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on condorcet's paradox [Nov. 7th, 2007|10:36 am]
In an election where you pick two of three candidates (or write in), can the result of voting among the three candidates sum to ~100%?


I suppose, each vote can be divided by 2 times the number of total voters (each voter votes twice) to give an ultimate "percentage". But, to my way of thinking, this means that Araujo's 25.3% return means that his name was on over 50% of the ballots, and he didn't win. Consider this:

of candidates A+B+C, pick two, if four people vote A+B,A+B,A+C,B+C: A=B=3/8= 38%. c=2/8=25%. And yet, fifty percent of people voted for C. If I detest the incumbents equally, by having to vote for two (and choosing randomly or the lesser of evils) I entrench incumbency.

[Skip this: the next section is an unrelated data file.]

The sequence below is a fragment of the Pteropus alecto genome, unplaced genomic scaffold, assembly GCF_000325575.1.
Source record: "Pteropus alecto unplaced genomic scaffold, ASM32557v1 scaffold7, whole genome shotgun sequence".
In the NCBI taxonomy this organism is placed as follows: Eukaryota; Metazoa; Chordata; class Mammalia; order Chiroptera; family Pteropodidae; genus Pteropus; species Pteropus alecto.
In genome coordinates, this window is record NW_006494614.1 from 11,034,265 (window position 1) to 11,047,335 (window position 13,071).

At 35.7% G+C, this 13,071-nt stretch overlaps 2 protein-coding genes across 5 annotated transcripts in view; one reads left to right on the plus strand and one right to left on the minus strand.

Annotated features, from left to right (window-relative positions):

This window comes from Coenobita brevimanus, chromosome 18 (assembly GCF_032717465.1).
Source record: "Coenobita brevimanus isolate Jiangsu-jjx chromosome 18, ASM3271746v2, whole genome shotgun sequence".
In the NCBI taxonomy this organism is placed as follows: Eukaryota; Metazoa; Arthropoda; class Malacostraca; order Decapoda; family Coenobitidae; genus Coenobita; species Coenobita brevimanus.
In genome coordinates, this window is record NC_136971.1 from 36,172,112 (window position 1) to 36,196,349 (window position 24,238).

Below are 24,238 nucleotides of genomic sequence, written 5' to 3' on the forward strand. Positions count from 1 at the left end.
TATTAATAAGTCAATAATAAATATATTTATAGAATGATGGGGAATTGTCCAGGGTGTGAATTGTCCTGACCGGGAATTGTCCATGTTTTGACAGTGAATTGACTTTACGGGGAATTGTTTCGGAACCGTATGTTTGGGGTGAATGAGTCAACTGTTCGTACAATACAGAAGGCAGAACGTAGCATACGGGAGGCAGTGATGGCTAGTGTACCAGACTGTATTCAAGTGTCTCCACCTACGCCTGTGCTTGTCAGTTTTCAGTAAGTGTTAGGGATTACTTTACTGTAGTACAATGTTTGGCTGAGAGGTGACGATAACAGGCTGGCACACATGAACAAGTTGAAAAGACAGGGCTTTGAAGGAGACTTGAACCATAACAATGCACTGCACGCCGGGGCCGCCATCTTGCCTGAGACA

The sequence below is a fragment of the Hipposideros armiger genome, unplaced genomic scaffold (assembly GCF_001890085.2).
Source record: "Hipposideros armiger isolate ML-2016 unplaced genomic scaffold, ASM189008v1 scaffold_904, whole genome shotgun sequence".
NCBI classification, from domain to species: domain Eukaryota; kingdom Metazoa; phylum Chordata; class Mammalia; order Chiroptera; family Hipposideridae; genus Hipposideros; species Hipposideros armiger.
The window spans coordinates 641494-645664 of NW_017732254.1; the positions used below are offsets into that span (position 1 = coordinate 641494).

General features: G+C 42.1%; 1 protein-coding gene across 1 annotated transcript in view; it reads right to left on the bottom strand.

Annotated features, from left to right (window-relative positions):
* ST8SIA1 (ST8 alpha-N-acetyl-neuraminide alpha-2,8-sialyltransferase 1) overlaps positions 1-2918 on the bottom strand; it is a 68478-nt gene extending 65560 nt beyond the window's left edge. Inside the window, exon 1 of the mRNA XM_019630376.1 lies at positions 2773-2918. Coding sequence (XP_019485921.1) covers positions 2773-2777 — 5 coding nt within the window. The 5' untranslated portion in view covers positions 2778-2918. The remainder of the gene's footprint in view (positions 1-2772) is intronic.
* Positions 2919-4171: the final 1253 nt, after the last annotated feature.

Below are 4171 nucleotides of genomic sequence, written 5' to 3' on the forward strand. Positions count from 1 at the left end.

Conversely, this means that if they didn't divide like that, and that's a percent of votes cast, that only 38% of people voted for the most popular candidate.

And, that's of people who actually showed up to vote.

How is this democracy a republic just?

update: as of 2pm, the vote is TIED for Measure F. Yes, your vote does matter, even when you're ready to damn it all.

[User Picture]From: hbergeronx
2007-11-07 09:23 pm (UTC)
I understand the math: what I don't know and don't trust is if San Bruno does. (seeing as he's the patron saint of the demonically posessed, and all :)

There were so many things wrong in how I perceived last night (lapis_lazuli summarized them pretty well) that I'm overwhelmed, and bereft of my usual logical placidity.
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